Contrary to the policy of this Government, in the United Kingdom, the United States of America and Canada, road transport in all forms is recognized as an essential community service. The provision of good roads is regarded in that light. I suggest that if the Government is interested in good roads it should immediately examine the Commonwealth Aid Roads Act which has all sorts of anomalies, faults and imperfections. This has slowed down the provision of an adequate road system in Australia.

One of the things that the Government should do is to examine the provision that 40 per cent, of the money given to a State must be spent on rural roads other than main roads and highways. I suggest that this provision should not be mandatory upon the various States because, obviously, some States have not the same problem of rural roads as other States. The greater problem of some States concerns their highways and main roads. Therefore, a State government should not be compelled to spend 40 per cent, of the amount received from the Commonwealth Government under the Commonwealth Aid Roads Act on rural roads if it can spend it better on other roads.

This practice which the State governments are compelled to follow is not observed overseas. In some cases overseas, the expenditure of money given by a government to road authorities is related to traffic and communications problems as a whole. For example, it was found in the United Kingdom that just as much time was lost in traffic hazards in the cities as on bad roads outside the cities. There must be a balance.

It is quite obvious that the Government regards the motor industry as the Cinderella industry of the Commonwealth, despite the fact that it involves an increasingly large number of people and affects increasingly wide interests. In 1950 there were 1,400,000 vehicles in Australia, while in June, 1960, there were 2,834,000. These figures show a rise of 102 per cent, in ten years, while in the same period the population increased by only 26 per cent.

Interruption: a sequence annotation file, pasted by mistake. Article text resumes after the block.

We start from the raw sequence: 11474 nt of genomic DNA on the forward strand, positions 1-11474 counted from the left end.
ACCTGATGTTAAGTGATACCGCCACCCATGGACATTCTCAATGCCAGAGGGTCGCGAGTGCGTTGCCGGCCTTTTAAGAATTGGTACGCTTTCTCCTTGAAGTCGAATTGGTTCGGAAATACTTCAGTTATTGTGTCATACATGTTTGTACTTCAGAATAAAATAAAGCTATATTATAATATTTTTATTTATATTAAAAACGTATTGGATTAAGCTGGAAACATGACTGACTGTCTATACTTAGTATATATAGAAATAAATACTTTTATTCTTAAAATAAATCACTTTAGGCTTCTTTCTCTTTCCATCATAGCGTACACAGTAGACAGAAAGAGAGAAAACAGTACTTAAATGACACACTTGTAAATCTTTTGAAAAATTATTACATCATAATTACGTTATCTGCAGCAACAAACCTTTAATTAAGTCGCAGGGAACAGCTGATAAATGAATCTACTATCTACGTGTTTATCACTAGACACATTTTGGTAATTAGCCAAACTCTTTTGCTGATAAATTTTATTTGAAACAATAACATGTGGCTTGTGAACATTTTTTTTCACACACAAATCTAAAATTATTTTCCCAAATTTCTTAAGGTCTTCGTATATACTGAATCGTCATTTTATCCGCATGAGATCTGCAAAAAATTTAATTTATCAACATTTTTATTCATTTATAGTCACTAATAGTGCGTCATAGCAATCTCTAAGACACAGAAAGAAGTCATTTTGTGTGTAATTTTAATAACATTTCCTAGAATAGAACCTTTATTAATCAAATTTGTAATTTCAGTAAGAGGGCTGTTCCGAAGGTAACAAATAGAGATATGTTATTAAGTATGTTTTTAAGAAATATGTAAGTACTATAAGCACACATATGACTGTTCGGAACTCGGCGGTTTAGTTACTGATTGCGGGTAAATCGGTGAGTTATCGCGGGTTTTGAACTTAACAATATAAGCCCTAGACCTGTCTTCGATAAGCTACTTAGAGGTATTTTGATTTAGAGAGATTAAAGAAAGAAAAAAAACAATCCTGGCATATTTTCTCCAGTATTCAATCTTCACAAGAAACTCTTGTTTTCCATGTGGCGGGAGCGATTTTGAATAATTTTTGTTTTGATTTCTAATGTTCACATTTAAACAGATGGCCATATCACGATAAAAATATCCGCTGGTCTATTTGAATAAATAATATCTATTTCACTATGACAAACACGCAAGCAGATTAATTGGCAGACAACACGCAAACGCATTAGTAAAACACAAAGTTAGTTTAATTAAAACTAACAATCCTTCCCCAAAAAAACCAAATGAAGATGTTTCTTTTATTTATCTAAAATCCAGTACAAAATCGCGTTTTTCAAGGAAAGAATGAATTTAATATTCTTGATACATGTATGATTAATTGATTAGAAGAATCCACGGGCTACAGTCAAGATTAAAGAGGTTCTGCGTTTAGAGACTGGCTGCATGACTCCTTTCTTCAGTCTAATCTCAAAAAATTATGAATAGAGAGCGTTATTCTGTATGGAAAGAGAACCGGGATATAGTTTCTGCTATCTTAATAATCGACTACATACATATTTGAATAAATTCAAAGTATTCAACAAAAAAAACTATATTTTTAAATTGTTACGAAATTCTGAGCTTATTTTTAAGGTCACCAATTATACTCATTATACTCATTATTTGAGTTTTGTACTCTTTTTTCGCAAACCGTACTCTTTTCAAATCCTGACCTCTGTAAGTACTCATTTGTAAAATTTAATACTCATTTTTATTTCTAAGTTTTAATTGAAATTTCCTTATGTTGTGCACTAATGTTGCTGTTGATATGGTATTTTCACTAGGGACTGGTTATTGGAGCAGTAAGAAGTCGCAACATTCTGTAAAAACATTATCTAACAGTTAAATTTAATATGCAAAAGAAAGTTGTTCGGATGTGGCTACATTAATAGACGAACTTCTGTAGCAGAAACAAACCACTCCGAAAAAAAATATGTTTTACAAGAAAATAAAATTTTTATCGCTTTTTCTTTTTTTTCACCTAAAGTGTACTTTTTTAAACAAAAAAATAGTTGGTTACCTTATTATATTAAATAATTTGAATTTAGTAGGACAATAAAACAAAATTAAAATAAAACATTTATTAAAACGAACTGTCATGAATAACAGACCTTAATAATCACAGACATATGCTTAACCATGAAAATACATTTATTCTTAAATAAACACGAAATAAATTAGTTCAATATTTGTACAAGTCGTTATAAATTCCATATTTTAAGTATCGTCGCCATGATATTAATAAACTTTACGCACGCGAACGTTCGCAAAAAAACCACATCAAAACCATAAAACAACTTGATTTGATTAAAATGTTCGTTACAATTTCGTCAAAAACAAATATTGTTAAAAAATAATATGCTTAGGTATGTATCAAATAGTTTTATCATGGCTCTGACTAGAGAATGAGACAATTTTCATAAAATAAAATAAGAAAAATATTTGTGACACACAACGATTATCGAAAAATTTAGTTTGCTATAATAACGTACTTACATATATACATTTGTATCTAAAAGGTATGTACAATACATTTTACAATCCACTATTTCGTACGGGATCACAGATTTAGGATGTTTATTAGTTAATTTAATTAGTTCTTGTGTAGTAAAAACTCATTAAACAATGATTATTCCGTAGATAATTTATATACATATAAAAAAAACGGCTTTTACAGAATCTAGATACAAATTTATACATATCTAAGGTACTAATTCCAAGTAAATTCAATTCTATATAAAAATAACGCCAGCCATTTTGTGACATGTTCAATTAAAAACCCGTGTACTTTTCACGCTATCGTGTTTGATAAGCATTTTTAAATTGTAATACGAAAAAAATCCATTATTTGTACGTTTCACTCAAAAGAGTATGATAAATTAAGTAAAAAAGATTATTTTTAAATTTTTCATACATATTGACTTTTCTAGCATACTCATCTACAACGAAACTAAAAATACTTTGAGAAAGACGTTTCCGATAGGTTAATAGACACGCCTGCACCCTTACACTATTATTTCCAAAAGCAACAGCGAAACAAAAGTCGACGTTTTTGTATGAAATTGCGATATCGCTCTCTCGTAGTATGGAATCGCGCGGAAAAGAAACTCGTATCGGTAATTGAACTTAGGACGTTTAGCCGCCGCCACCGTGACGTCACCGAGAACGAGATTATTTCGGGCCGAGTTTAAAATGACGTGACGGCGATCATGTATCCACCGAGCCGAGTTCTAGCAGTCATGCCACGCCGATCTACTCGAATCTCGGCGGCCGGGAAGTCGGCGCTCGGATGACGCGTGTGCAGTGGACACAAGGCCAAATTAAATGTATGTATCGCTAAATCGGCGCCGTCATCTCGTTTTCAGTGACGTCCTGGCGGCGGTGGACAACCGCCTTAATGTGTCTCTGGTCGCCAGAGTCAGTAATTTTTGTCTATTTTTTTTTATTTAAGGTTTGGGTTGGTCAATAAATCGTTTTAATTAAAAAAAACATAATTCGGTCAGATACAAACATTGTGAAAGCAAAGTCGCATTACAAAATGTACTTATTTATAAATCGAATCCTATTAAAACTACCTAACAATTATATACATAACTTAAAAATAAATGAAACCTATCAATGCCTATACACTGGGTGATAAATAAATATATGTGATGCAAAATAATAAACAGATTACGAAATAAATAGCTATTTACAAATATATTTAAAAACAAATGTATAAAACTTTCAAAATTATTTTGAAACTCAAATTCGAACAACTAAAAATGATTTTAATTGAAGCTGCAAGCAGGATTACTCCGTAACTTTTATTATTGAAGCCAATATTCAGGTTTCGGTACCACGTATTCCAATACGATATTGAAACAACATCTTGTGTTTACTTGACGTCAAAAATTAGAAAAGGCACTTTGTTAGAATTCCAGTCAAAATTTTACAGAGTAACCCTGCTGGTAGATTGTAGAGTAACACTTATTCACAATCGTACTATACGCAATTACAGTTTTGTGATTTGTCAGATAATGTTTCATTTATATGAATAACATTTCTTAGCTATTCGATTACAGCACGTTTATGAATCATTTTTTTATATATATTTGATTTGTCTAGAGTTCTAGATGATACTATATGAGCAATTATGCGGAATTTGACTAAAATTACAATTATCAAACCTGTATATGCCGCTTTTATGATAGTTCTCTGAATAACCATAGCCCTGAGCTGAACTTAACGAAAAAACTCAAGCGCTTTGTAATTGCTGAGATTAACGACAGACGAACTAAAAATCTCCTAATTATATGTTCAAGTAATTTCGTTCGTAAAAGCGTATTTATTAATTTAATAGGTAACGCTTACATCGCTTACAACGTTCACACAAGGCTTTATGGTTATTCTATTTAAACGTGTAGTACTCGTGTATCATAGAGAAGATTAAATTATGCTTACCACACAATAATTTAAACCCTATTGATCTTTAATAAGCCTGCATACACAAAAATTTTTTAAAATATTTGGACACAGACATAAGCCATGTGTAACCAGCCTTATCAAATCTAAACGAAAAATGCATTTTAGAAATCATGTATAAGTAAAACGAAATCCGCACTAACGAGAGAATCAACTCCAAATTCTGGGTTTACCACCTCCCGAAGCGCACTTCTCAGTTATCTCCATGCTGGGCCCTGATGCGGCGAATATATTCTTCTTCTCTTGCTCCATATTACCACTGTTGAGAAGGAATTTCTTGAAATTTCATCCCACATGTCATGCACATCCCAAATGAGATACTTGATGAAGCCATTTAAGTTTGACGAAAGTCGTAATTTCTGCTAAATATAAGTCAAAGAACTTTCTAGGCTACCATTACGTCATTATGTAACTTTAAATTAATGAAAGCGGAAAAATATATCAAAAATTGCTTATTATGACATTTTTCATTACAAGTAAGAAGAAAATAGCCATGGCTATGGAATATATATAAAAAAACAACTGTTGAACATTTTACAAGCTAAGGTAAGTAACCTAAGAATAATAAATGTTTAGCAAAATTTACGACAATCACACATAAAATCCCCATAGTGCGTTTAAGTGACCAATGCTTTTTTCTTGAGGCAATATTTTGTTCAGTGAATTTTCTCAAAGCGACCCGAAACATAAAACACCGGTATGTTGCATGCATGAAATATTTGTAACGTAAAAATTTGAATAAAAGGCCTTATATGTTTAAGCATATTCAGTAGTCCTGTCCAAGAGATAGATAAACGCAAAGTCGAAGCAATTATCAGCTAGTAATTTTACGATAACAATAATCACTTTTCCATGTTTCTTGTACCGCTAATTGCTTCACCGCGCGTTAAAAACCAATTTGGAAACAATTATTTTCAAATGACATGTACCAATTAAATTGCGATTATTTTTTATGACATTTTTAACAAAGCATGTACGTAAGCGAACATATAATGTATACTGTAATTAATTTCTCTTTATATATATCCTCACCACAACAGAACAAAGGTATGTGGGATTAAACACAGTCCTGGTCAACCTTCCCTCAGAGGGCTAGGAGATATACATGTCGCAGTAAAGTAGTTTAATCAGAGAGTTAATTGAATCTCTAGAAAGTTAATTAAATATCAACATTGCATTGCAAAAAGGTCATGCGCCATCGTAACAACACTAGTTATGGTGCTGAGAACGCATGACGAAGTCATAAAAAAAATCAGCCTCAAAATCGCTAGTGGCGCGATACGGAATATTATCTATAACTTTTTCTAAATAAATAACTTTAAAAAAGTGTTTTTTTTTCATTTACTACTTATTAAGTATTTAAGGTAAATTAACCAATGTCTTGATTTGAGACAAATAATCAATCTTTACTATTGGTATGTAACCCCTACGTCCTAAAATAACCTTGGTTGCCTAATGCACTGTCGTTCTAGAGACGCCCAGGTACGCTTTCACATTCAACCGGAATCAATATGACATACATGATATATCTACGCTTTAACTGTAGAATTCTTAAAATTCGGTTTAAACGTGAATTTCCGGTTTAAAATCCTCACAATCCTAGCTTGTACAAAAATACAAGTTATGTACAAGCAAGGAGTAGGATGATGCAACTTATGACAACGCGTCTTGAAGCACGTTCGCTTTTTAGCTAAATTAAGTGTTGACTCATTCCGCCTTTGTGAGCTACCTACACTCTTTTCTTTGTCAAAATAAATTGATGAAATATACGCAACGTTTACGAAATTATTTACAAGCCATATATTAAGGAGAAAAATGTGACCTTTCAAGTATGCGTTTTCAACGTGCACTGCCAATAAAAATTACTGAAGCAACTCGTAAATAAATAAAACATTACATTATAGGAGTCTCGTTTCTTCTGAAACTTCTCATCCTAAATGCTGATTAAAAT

I object to the fact that this Government gives scant consideration to the interests of the private motorist. The average person who buys a car is taxed very heavily. He has to pay heavy sales tax, which, of course, will be even heavier as the Treasurer's new proposals are implemented. He also has to pay substantial amounts of money in petrol tax. When he takes his car out for a drive he has to travel in many cases on municipal highways, which the councils find it beyond their financial capacity to maintain satisfactorily. I suggest, therefore, that the Government should amend the relevant legislation to provide that State governments should allocate reasonable amounts of money - not small amounts like £5,000 or £10,000, but substantial amounts of £100,000 or even £200,000 - for municipal councils to maintain roads that radiate from the centres of cities and carry heavy traffic.

This Government must abandon the idea that our roads are useful mainly as a source of federal revenue. The Government looks on motor vehicles as a means of augmenting its revenues. Despite what the Minister and other Government spokesmen have said, Commonwealth aid for roads is neither generous nor adequate, nor is it based on actual needs. Three-quarters of the money spent on Victorian roads is devoted mainly to keeping the existing roads as serviceable as possible. The various councils have not sufficient money to expand the roads system in Victoria. Therefore plans must be devised in this Parliament and in the State Parliaments to meet present and future traffic requirements. Recently, the Senate Select Committee on Road Safety presented a very interesting report.

Mr DEPUTY SPEAKER - Order! The honorable member's time has expired.